-- Albert Einstein
A young mountain lion found Sunday morning in a Gilroy backyard has been released back into the wild for all the wrong reasons.
Bay City News Service reports a Fish and Game warden estimated the cub was 4 to 6 months old, weighing 30 to 40 pounds. He said it was skinny and smelled like a skunk, but appeared healthy.
The warden released the cub into a Fish and Game wildlife area in eastern Santa Clara County.
A woman who lived in the house went to check when her puppy wouldn't stop barking. She saw the cub sitting on the fence. It had been eating dog food she left in the yard.
An animal control officer tranquilized the lion and it was turned over to the warden when he arrived.
Although lions found in residential areas usually have to be killed, "This one is considered a special case," the warden said in the story. The cat hadn't made any menacing gestures, such as hissing or growling, and it's likely it was just lost or had been pushed out of a nearby territory, he continued.
Dealing with lions that wander into town can be frustrating. What usually happens is they get shot in the name of public safety.
In some cases shooting the lions is the only solution. But in others it may be possible to return them to the wild.
I've suggested before that DFG hold training programs for law enforcement on dealing with lions.
We also need a team of experts to develop new ideas to protect humans and lions when they bump heads.
So now, when the department finally releases a young lion after it wanders into a backyard, instead of being delighted, I find myself further frustrated.
In this particular case, the cat should have been held and carefully evaluated first before it was released.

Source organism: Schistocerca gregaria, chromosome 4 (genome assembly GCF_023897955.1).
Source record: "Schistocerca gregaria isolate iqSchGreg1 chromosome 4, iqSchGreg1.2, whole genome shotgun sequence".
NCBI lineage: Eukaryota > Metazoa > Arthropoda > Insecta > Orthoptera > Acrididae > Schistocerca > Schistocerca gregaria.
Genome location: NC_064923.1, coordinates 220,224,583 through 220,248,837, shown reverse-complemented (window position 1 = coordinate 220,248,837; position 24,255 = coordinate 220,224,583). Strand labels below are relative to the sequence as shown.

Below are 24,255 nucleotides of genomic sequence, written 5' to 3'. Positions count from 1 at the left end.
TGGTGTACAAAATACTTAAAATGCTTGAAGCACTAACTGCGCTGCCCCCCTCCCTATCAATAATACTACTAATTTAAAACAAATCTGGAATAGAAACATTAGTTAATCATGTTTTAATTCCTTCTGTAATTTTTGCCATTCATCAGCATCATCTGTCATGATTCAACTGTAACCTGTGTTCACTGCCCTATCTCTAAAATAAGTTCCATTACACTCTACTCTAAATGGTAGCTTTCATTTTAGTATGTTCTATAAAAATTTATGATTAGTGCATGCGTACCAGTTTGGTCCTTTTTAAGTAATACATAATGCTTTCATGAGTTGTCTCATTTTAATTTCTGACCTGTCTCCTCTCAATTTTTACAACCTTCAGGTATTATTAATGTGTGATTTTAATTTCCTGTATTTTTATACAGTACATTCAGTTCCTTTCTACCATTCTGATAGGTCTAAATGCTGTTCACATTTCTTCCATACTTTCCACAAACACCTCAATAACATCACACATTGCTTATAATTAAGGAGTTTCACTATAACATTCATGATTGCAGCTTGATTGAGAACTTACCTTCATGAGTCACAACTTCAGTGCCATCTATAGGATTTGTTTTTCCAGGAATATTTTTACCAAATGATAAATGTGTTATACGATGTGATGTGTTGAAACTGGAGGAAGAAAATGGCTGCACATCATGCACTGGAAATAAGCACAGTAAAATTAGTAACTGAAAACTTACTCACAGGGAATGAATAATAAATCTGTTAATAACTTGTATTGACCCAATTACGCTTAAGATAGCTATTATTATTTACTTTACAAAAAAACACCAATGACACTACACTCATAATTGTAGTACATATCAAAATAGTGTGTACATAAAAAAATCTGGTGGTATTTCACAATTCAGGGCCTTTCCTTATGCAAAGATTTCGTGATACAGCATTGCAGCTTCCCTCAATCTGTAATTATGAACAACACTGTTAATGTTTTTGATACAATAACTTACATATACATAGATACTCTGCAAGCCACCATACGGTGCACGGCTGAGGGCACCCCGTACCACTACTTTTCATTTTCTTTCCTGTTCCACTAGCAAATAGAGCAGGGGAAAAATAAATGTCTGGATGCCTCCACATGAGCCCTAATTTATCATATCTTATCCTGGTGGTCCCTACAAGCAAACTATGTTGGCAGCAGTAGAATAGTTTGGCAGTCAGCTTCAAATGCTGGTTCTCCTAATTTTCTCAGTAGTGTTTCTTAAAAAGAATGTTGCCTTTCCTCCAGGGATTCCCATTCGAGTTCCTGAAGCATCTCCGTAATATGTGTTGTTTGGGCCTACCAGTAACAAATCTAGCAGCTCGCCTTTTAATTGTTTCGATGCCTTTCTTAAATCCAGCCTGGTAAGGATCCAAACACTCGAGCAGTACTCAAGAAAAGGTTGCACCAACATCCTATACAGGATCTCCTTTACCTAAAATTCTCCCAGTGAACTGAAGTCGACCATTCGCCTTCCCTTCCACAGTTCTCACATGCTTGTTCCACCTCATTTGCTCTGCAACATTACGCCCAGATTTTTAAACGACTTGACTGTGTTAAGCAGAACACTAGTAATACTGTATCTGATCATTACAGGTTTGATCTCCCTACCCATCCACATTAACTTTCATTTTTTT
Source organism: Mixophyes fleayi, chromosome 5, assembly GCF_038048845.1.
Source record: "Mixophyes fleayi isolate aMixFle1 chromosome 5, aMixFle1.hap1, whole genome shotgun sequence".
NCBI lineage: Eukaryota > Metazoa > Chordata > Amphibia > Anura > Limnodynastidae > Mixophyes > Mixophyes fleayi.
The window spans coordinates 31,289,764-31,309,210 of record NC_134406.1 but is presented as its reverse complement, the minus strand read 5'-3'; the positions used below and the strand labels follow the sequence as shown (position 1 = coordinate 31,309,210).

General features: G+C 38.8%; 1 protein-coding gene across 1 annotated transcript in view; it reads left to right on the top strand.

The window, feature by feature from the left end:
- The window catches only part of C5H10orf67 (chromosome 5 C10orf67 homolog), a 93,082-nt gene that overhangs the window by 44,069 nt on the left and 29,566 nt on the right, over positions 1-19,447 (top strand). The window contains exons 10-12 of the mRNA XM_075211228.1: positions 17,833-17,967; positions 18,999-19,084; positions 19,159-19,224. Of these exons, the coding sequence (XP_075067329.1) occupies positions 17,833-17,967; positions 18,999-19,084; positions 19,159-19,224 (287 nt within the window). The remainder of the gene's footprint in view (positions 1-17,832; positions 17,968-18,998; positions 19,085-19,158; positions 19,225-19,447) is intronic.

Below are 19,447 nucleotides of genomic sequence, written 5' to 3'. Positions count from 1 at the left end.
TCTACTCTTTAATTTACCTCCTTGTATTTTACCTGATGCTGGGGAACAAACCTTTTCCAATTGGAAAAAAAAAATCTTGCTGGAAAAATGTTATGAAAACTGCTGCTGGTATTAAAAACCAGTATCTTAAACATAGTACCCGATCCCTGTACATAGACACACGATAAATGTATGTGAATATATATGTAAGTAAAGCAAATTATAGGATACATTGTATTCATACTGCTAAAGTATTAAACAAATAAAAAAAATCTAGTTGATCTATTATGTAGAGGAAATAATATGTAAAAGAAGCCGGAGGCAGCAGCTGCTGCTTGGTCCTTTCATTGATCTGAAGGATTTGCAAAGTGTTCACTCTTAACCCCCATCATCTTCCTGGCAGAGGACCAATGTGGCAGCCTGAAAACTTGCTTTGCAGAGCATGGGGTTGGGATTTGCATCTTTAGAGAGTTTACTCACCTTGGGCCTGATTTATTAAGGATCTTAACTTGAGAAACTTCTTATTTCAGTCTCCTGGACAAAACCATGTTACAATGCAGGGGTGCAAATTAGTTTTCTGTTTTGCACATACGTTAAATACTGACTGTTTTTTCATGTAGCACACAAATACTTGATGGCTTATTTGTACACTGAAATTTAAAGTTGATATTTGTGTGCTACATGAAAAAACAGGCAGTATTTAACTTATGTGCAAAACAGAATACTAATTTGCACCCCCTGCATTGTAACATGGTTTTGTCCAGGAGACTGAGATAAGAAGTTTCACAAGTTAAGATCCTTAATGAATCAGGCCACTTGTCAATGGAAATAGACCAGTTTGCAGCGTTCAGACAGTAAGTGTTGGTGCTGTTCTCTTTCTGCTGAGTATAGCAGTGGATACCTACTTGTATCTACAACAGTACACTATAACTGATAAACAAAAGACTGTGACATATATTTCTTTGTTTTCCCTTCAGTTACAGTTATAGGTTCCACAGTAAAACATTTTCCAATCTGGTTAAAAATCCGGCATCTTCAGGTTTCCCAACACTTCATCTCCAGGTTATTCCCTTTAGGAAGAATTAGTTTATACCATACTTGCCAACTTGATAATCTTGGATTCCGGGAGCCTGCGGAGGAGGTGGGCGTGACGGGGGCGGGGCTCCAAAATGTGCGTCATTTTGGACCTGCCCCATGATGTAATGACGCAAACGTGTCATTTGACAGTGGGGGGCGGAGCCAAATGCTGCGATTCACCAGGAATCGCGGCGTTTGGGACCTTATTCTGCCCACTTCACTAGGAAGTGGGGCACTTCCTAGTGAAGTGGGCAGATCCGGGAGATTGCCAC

This young lion may not have reached the stage where it could survive on its own. It may now starve to death. Or it may wander back into town.
I handled orphaned wild mountain lions when I worked in wildlife rehabilitation, one just 2 months old, and all hissed and growled ferociously.
A 4- to 6-month-old mountain lion should have had plenty of "menacing gestures, such as hissing or growling" to pass around. So why was it acting so docile? Was it sick?
So how do they know the place where they released this young cat isn't the territory of a big adult mountain lion that will do this again?
They really do need to put together a standing team of mountain lion experts so they can devise a standard set of plans to deal with these human vs. mountain lion encounters in an intelligent way, instead of an impromptu response that doesn't consider all the ramifications of releasing a starving cub.
These encounters are probably going to get more frequent as we humans continue to encroach on their territory.
We need to start doing this right, folks. Otherwise, one day, somebody besides the lion is going to get hurt.
Find more Gary in his blog at blogs.contracostatimes.com/garybogue; write Gary, P.O. Box 8099, Walnut Creek, CA 94596-8099; old columns at ContraCostaTimes.com, click on Columns; e-mail firstname.lastname@example.org.